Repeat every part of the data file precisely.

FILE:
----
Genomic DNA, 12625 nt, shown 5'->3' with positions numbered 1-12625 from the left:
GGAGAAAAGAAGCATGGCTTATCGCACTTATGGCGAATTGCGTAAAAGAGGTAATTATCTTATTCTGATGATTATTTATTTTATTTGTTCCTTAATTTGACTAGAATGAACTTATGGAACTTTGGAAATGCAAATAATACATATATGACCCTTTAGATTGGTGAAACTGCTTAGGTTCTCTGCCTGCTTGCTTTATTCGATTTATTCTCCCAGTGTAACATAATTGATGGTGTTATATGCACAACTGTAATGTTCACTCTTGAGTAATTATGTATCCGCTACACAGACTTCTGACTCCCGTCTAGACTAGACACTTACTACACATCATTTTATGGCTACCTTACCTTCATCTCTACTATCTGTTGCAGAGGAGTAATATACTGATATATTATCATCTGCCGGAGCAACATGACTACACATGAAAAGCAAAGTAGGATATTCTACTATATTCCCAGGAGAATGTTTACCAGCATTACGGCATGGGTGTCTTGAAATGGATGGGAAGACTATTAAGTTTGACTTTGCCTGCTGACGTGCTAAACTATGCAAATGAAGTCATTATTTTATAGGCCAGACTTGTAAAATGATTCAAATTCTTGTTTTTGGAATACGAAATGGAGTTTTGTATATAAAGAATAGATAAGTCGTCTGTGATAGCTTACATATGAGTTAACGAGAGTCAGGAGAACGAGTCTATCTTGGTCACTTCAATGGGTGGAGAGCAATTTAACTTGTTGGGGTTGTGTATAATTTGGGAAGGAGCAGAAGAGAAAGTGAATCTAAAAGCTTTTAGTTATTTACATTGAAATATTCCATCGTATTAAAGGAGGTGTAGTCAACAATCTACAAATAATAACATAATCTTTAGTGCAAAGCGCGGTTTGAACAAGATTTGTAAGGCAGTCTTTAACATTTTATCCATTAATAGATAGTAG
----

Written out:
Genomic DNA, 12625 nt, shown 5'->3' with positions numbered 1-12625 from the left:
GGAGAAAAGAAGCATGGCTTATCGCACTTATGGCGAATTGCGTAAAAGAGGTAATTATCTTATTCTGATGATTATTTATTTTATTTGTTCCTTAATTTGACTAGAATGAACTTATGGAACTTTGGAAATGCAAATAATACATATATGACCCTTTAGATTGGTGAAACTGCTTAGGTTCTCTGCCTGCTTGCTTTATTCGATTTATTCTCCCAGTGTAACATAATTGATGGTGTTATATGCACAACTGTAATGTTCACTCTTGAGTAATTATGTATCCGCTACACAGACTTCTGACTCCCGTCTAGACTAGACACTTACTACACATCATTTTATGGCTACCTTACCTTCATCTCTACTATCTGTTGCAGAGGAGTAATATACTGATATATTATCATCTGCCGGAGCAACATGACTACACATGAAAAGCAAAGTAGGATATTCTACTATATTCCCAGGAGAATGTTTACCAGCATTACGGCATGGGTGTCTTGAAATGGATGGGAAGACTATTAAGTTTGACTTTGCCTGCTGACGTGCTAAACTATGCAAATGAAGTCATTATTTTATAGGCCAGACTTGTAAAATGATTCAAATTCTTGTTTTTGGAATACGAAATGGAGTTTTGTATATAAAGAATAGATAAGTCGTCTGTGATAGCTTACATATGAGTTAACGAGAGTCAGGAGAACGAGTCTATCTTGGTCACTTCAATGGGTGGAGAGCAATTTAACTTGTTGGGGTTGTGTATAATTTGGGAAGGAGCAGAAGAGAAAGTGAATCTAAAAGCTTTTAGTTATTTACATTGAAATATTCCATCGTATTAAAGGAGGTGTAGTCAACAATCTACAAATAATAACATAATCTTTAGTGCAAAGCGCGGTTTGAACAAGATTTGTAAGGCAGTCTTTAACATTTTATCCATTAATAGATAGTAG